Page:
You’re given a fair amount of latitude to determine whether your characters are benevolent heroes, selfish malcontents, or ye local neighborhood demon-worshippers. Ironically, faithfulness to the original source material somewhat constrains roleplaying opportunities, since the module was essentially an extensive dungeon crawl with only a few small towns and ancillary locations.
Though it’s in keeping with the original module’s goal of providing a single, epic adventure, the lack of an expansive game world might feel limiting to BG veterans. Likewise, a character-advancement limit of 10th level is pretty tight — though it does open the possibility for future modules with the same characters.
A core part of tabletop D&D is its tactical, turn-based combat, and Greyhawk reproduces that system in exacting detail. Even special combat attacks rarely incorporated in computer adaptations, such as grappling and tripping, are included. A handy interface tool plots the path of characters to avoid triggering attacks of opportunity, and an outline of a spell’s proposed area of effect facilitates precise targeting.
The downside to the turn-based system is that it takes a lot of time to resolve large battles, even though multiple monsters attack simultaneously. The action gets jerky in large battles, particularly when several spell effects are active.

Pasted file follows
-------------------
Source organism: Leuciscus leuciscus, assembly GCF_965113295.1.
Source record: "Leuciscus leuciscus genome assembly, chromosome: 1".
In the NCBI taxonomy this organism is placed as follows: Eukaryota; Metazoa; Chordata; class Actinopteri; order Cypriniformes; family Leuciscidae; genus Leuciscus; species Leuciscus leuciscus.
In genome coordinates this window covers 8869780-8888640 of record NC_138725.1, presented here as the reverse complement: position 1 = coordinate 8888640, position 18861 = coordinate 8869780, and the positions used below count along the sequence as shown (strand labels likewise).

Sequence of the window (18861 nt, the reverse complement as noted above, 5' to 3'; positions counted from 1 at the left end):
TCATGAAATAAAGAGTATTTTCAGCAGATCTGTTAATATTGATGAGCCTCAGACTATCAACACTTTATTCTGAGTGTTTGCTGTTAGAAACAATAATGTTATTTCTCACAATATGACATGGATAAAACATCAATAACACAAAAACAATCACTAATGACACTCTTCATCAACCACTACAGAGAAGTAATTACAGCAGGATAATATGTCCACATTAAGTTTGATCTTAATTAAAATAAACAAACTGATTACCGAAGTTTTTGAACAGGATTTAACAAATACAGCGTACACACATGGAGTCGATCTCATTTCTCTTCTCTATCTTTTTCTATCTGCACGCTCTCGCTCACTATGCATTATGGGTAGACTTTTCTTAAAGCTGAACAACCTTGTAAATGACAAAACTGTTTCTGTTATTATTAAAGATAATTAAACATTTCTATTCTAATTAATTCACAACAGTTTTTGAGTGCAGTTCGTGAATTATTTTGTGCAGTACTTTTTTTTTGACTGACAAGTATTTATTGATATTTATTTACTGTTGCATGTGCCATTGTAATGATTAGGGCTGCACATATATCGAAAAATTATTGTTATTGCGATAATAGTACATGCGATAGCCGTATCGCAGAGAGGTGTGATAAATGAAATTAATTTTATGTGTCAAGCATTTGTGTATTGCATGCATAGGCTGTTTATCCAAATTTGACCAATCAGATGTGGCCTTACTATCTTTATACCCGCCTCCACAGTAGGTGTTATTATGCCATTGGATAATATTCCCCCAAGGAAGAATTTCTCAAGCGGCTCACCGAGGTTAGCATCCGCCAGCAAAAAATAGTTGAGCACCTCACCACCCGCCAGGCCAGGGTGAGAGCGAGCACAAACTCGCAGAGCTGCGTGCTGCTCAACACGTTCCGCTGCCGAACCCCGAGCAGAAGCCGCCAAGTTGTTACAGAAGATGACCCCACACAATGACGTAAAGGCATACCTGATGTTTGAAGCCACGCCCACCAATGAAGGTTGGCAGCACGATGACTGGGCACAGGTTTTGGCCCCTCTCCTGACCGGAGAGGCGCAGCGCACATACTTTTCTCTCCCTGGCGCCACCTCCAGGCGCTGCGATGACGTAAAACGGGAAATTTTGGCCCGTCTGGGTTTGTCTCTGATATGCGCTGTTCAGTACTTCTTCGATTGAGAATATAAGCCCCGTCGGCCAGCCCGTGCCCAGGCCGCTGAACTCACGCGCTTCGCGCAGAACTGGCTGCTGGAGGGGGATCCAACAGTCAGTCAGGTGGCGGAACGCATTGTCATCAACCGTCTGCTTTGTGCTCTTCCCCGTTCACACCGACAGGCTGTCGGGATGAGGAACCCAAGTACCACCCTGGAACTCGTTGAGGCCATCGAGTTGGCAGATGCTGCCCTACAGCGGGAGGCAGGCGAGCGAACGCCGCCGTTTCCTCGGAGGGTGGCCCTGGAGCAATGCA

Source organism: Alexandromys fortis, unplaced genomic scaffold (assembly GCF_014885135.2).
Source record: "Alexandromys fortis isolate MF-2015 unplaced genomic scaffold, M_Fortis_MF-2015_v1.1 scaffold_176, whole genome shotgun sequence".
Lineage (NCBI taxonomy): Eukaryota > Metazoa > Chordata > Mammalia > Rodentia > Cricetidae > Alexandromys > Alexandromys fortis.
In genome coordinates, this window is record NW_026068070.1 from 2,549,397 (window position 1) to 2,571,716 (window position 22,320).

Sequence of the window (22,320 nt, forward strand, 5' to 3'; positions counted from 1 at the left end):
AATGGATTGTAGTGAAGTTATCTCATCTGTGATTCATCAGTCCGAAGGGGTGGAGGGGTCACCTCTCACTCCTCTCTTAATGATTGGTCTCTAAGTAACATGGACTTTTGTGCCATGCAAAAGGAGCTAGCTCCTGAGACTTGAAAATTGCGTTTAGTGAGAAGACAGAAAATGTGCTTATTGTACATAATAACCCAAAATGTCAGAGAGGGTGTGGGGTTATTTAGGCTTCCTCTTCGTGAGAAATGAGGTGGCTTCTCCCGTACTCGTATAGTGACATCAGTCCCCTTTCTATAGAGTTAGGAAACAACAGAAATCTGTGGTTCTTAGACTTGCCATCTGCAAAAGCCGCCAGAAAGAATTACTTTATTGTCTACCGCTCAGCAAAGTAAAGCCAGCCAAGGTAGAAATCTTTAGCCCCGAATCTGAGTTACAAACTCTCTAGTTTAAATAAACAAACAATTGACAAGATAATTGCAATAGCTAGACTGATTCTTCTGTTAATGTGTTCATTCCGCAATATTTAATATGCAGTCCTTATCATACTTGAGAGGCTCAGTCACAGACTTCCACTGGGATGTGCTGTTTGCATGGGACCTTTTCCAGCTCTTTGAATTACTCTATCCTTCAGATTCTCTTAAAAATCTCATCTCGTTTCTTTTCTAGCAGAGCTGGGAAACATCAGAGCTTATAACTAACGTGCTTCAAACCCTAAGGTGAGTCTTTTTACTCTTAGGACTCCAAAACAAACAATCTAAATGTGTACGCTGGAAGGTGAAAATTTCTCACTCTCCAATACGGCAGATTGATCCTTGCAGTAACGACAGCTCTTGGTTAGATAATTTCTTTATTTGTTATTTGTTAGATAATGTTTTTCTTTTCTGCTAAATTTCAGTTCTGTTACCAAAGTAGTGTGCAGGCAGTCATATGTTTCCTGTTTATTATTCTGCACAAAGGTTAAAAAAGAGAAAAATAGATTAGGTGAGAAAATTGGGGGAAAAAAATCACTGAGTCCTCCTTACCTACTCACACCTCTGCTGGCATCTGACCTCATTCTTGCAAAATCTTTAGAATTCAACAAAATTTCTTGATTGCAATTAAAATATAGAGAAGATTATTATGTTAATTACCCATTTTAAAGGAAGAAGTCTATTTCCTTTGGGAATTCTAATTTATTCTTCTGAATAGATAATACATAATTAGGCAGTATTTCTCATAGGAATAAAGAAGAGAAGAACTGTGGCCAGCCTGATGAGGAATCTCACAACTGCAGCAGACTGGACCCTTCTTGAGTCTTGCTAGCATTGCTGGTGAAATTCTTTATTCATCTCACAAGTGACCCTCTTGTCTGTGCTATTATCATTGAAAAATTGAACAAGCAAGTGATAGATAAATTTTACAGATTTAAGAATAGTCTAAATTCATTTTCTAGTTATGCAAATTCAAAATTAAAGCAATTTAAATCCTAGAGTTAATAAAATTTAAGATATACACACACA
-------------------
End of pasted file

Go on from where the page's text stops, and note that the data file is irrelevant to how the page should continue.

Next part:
Outside of combat, the game engine strongly resembles BioWare’s Infinity Engine. The world is divided into discrete, largely non-interactive maps that are gradually uncovered by carpet-sweeping your characters across an area. Infinity Engine games were notorious for poor pathfinding, and Greyhawk, amazingly, features even worse character navigation. Party members often can barely move a few inches without getting stuck or wandering off. You also can’t easily explore individual buildings without lugging around your entire entourage.
The isometric perspective frequently obscures gameplay, and interface keys intended to center on characters during combat don’t always work. While the painted backgrounds and monster animations are impressive, the engine is terribly sluggish. With the resolution cranked up and anti-aliasing enabled, the big battles can look absolutely fantastic, but you’ll need a real beefy system to play this way.
There are a number of other annoying bugs or quirks. NPC companions quickly encumber themselves with almost worthless loot. Characters move so slowly in stealth mode that it’s difficult to enjoy playing a Rogue. Some spell effects are buggy, and some scripting errors can result in dialogue being presented out of order, duplicate journal entries, and even the occasional broken quest.
It’s a shame that Greyhawk is somewhat hampered by its engine, since it’s otherwise a real treat for D&D fans. Recent D&D computer adaptations have typically had default settings that relaxed some of D&D’s more stringent rules, while Greyhawk always sticks to the printed word. It even offers an Ironman mode that lets you roll just once for your character stats, and offers just one save slot, so if a character dies, that’s it —which makes it more like a tabletop D&D.
Greyhawk is a game by D&D fans and for D&D fans, and it provides all RPG fans with the opportunity to experience one of the genre’s classic adventures.